The number of Allied ships sunk during World War II's Battle of the Atlantic – discovered in a proposed expansion area of the Monitor National Marine Sanctuary that lies off the North Carolina coast.
For instance, NOAA, Navy and private industry used a remotely operated vehicle, a kind of underwater robot, to locate the USS Independence, a World War II light aircraft carrier. It was part of a two-year mission to locate, map and study historic shipwrecks in NOAA’s Greater Farallones National Marine Sanctuary and nearby waters. The carrier is one of an estimated 300 wrecks in the waters off San Francisco, and the deepest known shipwreck in the sanctuary. NOAA’s Office of National Marine Sanctuaries manages 13 national marine sanctuaries and two marine national monuments, and many of them harbor shipwrecks.
Using seafloor mapping sonars and autonomous underwater vehicles, NOAA ships sometimes spot wrecks when they’re surveying the ocean floor for other missions, or collecting other scientific data. Fishermen may hit something on the bottom with their gear or a diver may encounter an undiscovered wreck while exploring an area.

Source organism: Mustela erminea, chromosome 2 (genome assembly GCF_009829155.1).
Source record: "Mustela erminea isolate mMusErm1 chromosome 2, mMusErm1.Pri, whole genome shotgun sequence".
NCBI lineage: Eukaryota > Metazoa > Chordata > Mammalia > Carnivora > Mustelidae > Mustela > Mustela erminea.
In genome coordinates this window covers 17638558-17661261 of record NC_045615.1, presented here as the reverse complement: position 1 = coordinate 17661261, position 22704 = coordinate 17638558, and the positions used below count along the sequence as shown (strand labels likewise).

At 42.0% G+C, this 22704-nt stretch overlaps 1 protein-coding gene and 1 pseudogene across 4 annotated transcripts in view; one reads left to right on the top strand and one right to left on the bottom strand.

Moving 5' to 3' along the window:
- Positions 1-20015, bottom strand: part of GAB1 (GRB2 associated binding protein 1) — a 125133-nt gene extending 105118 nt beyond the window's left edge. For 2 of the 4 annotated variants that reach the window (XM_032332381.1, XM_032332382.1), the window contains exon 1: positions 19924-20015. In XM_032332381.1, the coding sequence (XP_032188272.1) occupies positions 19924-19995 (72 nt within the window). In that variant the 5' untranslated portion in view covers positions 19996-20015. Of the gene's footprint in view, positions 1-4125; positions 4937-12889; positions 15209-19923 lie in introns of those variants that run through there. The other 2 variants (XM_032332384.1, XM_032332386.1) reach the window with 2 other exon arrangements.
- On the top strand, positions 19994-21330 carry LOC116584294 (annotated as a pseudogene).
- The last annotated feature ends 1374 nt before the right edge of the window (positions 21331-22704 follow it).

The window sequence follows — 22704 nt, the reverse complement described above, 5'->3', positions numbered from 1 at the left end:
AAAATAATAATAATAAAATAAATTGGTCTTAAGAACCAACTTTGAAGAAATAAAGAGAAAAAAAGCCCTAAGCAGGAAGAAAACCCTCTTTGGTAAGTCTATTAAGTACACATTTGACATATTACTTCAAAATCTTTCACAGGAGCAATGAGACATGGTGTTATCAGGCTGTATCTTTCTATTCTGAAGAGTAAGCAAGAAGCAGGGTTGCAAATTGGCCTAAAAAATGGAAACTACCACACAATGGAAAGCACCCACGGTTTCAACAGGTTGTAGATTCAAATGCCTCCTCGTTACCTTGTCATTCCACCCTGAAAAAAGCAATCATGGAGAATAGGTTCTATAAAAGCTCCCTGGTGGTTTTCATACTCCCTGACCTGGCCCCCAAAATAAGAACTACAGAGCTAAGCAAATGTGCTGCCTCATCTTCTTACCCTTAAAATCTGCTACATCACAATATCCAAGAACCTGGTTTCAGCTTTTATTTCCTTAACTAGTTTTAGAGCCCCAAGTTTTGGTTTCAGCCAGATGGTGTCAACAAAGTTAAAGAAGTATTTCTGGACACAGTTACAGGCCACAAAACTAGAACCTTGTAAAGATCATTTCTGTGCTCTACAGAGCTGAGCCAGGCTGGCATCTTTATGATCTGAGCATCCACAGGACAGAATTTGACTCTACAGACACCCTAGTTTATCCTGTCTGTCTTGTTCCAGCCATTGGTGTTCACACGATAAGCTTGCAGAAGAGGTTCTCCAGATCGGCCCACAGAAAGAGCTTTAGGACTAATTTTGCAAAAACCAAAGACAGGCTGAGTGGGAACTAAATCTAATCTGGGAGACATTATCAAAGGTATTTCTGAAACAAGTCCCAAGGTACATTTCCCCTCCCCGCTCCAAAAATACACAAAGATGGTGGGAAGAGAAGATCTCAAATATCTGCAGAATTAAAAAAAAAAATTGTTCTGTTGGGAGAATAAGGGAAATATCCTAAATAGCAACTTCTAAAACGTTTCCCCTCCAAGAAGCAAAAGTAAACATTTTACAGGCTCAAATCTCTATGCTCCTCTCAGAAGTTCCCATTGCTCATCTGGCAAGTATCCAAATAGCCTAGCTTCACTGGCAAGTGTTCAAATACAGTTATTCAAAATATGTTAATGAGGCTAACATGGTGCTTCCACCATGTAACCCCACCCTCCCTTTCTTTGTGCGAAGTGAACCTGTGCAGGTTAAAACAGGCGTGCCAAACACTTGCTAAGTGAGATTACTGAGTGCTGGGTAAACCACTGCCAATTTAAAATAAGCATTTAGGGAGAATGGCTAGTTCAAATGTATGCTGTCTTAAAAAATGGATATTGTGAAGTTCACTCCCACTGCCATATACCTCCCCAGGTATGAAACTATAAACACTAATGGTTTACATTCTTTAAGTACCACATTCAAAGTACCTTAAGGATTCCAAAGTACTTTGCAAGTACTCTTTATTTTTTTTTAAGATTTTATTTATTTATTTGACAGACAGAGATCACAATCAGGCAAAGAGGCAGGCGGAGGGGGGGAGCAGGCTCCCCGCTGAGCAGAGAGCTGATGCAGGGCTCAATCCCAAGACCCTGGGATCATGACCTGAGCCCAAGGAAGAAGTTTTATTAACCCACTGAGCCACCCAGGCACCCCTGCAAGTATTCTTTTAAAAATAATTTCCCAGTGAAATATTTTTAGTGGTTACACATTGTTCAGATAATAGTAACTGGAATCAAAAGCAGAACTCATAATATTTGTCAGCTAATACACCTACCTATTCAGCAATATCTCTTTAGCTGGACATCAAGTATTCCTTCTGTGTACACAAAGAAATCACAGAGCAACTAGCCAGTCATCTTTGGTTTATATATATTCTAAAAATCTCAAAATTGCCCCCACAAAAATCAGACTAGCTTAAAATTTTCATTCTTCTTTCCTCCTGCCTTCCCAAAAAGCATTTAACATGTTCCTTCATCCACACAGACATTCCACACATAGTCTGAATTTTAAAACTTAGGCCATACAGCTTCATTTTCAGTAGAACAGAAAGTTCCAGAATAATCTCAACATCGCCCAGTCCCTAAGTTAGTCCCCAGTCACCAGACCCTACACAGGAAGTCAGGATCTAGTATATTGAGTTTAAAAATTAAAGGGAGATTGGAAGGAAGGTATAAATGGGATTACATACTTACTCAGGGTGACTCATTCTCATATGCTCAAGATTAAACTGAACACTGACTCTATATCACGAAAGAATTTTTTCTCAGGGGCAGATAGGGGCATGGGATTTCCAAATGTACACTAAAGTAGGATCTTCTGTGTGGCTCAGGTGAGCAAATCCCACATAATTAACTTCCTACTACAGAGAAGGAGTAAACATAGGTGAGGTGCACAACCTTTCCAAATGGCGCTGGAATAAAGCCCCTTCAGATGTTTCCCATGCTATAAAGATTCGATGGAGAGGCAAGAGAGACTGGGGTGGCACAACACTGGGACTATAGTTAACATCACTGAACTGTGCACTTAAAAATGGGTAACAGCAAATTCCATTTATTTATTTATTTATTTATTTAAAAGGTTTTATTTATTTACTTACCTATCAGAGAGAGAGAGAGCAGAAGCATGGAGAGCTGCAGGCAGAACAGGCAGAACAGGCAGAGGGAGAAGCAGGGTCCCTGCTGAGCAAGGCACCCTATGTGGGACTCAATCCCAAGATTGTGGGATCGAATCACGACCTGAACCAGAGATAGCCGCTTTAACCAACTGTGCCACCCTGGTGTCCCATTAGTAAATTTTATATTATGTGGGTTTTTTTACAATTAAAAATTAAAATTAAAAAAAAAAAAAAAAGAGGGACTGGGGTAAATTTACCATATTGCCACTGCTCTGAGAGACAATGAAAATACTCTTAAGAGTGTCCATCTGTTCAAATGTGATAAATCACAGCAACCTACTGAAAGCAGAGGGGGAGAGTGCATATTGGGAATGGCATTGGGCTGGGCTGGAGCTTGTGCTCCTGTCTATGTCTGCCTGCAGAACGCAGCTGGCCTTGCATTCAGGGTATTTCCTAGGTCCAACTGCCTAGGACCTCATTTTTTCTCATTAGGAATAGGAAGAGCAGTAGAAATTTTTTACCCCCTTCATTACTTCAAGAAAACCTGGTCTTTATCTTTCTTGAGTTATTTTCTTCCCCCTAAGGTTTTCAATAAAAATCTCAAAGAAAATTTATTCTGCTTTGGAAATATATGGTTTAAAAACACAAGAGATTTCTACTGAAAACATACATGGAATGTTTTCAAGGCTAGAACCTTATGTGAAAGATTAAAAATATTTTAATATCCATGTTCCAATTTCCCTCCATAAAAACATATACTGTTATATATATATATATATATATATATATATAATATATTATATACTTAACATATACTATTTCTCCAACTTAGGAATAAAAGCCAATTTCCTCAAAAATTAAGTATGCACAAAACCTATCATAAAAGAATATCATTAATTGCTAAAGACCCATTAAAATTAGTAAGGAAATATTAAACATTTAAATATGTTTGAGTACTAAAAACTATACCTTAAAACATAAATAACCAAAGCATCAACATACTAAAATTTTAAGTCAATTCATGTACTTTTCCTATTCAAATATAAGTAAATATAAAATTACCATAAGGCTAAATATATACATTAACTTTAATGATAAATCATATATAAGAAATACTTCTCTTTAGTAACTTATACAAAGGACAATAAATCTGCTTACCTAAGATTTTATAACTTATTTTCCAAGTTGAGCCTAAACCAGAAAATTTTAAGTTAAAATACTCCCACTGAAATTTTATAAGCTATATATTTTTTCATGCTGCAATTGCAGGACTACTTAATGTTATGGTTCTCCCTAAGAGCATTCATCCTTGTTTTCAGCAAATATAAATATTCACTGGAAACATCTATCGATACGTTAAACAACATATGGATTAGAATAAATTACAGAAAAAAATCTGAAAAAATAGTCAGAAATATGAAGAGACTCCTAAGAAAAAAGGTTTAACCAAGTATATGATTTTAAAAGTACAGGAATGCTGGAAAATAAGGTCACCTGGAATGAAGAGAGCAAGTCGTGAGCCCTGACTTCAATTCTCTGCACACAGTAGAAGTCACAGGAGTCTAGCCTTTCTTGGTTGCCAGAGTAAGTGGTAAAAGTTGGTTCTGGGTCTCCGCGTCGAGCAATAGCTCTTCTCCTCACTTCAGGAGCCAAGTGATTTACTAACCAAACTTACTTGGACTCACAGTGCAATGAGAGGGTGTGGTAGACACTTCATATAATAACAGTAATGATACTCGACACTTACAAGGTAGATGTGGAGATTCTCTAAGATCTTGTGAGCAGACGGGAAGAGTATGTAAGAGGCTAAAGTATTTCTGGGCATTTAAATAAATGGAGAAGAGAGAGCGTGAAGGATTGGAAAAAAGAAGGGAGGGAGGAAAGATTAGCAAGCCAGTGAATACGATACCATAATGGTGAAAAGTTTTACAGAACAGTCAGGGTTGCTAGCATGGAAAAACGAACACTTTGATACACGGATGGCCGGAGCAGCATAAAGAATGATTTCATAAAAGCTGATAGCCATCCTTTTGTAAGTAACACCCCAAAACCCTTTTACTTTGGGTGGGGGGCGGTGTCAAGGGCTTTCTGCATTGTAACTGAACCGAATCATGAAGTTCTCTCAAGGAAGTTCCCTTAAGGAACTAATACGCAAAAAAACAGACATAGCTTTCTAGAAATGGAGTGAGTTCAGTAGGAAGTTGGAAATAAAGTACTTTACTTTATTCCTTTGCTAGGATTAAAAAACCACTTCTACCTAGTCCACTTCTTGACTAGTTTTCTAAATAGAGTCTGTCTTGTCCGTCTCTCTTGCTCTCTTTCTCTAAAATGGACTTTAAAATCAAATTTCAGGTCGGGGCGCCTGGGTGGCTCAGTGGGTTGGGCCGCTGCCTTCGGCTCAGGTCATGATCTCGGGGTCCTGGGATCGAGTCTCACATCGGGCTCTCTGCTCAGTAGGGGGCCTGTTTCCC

Once a shipwreck is located, historians and maritime archaeologists enter the scene usually by a remotely operated vehicle or ROV, cataloging but not removing artifacts, and putting them into perspective so we can understand what life was like for these sailors.
Shipwrecks are time machines that take us back to the days of Spanish galleons and the age of steamboats, from the conflicts from the Civil War to the battles of World War II. Through its sanctuaries, NOAA is responsible for locating, assessing, protecting, managing, and interpreting the nation’s maritime heritage resources – including shipwrecks.